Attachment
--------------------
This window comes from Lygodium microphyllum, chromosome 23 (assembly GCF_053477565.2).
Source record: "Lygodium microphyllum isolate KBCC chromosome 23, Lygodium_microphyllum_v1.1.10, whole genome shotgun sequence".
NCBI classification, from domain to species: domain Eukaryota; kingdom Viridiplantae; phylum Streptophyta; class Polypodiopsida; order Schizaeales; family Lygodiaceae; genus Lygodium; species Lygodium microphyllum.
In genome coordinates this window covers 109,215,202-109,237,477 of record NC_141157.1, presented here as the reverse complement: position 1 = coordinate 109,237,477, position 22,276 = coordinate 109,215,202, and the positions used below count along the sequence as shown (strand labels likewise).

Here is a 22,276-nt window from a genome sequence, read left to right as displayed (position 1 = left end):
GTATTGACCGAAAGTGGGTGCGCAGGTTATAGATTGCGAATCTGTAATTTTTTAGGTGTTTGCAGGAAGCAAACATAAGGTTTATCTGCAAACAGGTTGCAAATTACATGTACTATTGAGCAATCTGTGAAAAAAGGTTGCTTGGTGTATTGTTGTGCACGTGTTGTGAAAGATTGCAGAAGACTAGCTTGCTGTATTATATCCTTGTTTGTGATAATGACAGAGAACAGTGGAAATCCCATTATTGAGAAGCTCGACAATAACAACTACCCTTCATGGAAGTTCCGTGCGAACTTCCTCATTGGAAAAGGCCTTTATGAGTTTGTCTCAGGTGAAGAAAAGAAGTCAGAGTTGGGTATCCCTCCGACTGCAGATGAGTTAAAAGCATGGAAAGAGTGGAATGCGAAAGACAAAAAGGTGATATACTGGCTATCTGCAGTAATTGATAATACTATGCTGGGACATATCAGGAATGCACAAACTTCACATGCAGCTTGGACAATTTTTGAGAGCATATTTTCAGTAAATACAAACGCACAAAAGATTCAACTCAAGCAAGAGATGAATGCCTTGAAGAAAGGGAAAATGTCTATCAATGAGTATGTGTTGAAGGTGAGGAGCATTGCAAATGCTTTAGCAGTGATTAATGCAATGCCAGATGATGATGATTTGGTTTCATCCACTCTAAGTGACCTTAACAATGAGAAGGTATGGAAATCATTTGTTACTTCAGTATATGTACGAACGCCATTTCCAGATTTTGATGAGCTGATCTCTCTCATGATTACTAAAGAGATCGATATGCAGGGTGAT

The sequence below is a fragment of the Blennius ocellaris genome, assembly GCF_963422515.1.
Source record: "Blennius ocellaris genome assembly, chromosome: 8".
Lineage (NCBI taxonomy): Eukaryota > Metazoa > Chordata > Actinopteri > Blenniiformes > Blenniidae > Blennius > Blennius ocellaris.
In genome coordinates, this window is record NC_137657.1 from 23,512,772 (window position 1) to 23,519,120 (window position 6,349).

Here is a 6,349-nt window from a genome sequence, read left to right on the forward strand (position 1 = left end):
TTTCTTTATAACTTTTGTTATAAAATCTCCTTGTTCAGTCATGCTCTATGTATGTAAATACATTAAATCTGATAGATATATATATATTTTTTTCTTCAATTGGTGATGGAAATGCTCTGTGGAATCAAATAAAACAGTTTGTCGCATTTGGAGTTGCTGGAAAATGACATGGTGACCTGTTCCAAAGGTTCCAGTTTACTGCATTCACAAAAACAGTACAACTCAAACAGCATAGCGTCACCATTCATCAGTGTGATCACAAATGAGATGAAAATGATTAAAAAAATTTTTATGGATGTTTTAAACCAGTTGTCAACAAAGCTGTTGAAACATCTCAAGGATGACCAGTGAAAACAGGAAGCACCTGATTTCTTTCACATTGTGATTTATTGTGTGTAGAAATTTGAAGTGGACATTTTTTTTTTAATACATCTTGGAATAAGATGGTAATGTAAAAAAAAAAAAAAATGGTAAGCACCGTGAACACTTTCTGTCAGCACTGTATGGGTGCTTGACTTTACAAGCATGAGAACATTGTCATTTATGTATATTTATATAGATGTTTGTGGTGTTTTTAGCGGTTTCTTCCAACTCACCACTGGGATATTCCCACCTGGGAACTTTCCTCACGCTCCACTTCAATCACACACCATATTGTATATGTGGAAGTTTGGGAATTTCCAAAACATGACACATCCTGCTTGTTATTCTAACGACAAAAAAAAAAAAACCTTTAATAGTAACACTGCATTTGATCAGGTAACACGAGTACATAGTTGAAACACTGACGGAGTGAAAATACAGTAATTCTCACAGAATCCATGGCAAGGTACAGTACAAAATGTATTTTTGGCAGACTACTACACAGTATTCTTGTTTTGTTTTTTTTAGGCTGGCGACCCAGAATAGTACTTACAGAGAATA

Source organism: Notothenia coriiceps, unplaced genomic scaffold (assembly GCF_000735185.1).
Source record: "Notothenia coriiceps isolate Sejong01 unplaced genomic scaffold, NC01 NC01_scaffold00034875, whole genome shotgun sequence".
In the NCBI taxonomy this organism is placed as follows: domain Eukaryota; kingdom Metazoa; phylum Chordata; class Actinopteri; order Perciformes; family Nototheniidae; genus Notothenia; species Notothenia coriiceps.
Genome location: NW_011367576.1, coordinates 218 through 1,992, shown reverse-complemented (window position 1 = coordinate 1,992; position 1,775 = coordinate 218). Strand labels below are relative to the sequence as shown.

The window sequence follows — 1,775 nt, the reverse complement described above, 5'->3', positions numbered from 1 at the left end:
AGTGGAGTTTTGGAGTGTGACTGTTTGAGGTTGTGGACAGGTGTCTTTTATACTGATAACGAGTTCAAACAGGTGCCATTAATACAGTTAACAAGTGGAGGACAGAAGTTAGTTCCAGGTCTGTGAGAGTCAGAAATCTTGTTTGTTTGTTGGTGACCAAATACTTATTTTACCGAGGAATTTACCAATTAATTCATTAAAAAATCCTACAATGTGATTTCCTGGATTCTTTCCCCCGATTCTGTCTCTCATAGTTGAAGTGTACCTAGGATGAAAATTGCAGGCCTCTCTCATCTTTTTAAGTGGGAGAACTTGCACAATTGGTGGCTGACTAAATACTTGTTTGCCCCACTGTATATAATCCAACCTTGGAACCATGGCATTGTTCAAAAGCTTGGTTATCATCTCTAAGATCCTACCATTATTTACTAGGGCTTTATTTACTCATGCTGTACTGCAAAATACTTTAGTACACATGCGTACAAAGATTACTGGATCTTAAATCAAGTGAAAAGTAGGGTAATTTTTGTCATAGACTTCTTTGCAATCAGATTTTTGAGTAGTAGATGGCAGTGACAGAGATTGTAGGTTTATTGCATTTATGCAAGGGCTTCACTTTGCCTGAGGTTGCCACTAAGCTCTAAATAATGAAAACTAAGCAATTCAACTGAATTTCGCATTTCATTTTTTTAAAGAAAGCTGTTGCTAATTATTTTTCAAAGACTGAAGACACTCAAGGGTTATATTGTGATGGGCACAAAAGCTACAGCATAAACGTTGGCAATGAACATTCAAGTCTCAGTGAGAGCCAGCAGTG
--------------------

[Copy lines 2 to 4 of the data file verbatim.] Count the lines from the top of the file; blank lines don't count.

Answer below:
Source record: "Lygodium microphyllum isolate KBCC chromosome 23, Lygodium_microphyllum_v1.1.10, whole genome shotgun sequence".
NCBI classification, from domain to species: domain Eukaryota; kingdom Viridiplantae; phylum Streptophyta; class Polypodiopsida; order Schizaeales; family Lygodiaceae; genus Lygodium; species Lygodium microphyllum.
In genome coordinates this window covers 109,215,202-109,237,477 of record NC_141157.1, presented here as the reverse complement: position 1 = coordinate 109,237,477, position 22,276 = coordinate 109,215,202, and the positions used below count along the sequence as shown (strand labels likewise).